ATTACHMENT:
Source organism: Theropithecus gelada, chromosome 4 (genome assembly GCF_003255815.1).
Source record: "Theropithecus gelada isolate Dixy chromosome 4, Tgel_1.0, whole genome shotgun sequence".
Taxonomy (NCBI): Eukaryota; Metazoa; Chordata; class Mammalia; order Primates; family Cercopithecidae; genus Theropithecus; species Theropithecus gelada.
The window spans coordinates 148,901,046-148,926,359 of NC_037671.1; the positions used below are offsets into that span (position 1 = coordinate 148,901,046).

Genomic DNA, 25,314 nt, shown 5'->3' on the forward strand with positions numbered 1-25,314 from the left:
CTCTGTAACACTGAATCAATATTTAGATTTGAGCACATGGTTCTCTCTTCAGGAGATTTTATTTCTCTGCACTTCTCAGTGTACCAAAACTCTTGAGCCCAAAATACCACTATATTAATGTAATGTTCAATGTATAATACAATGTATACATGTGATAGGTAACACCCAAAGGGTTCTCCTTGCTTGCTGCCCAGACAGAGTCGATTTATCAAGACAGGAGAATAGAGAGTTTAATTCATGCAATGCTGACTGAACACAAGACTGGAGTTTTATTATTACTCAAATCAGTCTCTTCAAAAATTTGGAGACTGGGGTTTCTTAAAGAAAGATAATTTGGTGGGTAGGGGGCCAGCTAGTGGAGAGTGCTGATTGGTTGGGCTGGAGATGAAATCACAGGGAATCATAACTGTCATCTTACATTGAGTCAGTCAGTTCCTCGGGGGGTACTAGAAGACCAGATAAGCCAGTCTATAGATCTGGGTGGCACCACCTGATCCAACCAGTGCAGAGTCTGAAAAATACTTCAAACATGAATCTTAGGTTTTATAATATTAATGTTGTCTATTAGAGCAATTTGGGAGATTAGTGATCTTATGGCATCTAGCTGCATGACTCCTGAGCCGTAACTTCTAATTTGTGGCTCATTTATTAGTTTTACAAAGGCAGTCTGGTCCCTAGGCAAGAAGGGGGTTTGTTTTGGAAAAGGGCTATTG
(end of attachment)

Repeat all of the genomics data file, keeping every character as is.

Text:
Source organism: Theropithecus gelada, chromosome 4 (genome assembly GCF_003255815.1).
Source record: "Theropithecus gelada isolate Dixy chromosome 4, Tgel_1.0, whole genome shotgun sequence".
Taxonomy (NCBI): Eukaryota; Metazoa; Chordata; class Mammalia; order Primates; family Cercopithecidae; genus Theropithecus; species Theropithecus gelada.
The window spans coordinates 148,901,046-148,926,359 of NC_037671.1; the positions used below are offsets into that span (position 1 = coordinate 148,901,046).

Genomic DNA, 25,314 nt, shown 5'->3' on the forward strand with positions numbered 1-25,314 from the left:
CTCTGTAACACTGAATCAATATTTAGATTTGAGCACATGGTTCTCTCTTCAGGAGATTTTATTTCTCTGCACTTCTCAGTGTACCAAAACTCTTGAGCCCAAAATACCACTATATTAATGTAATGTTCAATGTATAATACAATGTATACATGTGATAGGTAACACCCAAAGGGTTCTCCTTGCTTGCTGCCCAGACAGAGTCGATTTATCAAGACAGGAGAATAGAGAGTTTAATTCATGCAATGCTGACTGAACACAAGACTGGAGTTTTATTATTACTCAAATCAGTCTCTTCAAAAATTTGGAGACTGGGGTTTCTTAAAGAAAGATAATTTGGTGGGTAGGGGGCCAGCTAGTGGAGAGTGCTGATTGGTTGGGCTGGAGATGAAATCACAGGGAATCATAACTGTCATCTTACATTGAGTCAGTCAGTTCCTCGGGGGGTACTAGAAGACCAGATAAGCCAGTCTATAGATCTGGGTGGCACCACCTGATCCAACCAGTGCAGAGTCTGAAAAATACTTCAAACATGAATCTTAGGTTTTATAATATTAATGTTGTCTATTAGAGCAATTTGGGAGATTAGTGATCTTATGGCATCTAGCTGCATGACTCCTGAGCCGTAACTTCTAATTTGTGGCTCATTTATTAGTTTTACAAAGGCAGTCTGGTCCCTAGGCAAGAAGGGGGTTTGTTTTGGAAAAGGGCTATTG